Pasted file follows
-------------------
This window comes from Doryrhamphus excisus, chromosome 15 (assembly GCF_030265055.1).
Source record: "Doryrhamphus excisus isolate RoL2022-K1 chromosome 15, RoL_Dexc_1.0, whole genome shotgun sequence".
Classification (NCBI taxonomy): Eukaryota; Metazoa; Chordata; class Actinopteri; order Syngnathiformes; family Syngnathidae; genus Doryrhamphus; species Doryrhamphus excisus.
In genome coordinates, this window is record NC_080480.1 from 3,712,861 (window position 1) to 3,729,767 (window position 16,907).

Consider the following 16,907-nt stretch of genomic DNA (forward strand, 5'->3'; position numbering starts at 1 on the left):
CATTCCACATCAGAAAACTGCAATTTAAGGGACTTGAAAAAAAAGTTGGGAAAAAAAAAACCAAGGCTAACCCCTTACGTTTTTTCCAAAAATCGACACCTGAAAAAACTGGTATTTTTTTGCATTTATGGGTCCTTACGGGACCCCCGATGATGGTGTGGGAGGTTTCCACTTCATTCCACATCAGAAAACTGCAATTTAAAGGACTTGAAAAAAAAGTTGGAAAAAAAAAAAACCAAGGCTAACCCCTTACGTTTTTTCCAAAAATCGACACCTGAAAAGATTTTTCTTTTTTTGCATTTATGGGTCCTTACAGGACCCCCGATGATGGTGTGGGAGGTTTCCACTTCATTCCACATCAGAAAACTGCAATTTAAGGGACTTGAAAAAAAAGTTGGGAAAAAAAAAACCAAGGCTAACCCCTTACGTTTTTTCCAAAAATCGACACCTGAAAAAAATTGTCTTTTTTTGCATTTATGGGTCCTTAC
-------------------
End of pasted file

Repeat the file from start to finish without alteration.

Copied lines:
This window comes from Doryrhamphus excisus, chromosome 15 (assembly GCF_030265055.1).
Source record: "Doryrhamphus excisus isolate RoL2022-K1 chromosome 15, RoL_Dexc_1.0, whole genome shotgun sequence".
Classification (NCBI taxonomy): Eukaryota; Metazoa; Chordata; class Actinopteri; order Syngnathiformes; family Syngnathidae; genus Doryrhamphus; species Doryrhamphus excisus.
In genome coordinates, this window is record NC_080480.1 from 3,712,861 (window position 1) to 3,729,767 (window position 16,907).

Consider the following 16,907-nt stretch of genomic DNA (forward strand, 5'->3'; position numbering starts at 1 on the left):
CATTCCACATCAGAAAACTGCAATTTAAGGGACTTGAAAAAAAAGTTGGGAAAAAAAAAACCAAGGCTAACCCCTTACGTTTTTTCCAAAAATCGACACCTGAAAAAACTGGTATTTTTTTGCATTTATGGGTCCTTACGGGACCCCCGATGATGGTGTGGGAGGTTTCCACTTCATTCCACATCAGAAAACTGCAATTTAAAGGACTTGAAAAAAAAGTTGGAAAAAAAAAAAACCAAGGCTAACCCCTTACGTTTTTTCCAAAAATCGACACCTGAAAAGATTTTTCTTTTTTTGCATTTATGGGTCCTTACAGGACCCCCGATGATGGTGTGGGAGGTTTCCACTTCATTCCACATCAGAAAACTGCAATTTAAGGGACTTGAAAAAAAAGTTGGGAAAAAAAAAACCAAGGCTAACCCCTTACGTTTTTTCCAAAAATCGACACCTGAAAAAAATTGTCTTTTTTTGCATTTATGGGTCCTTAC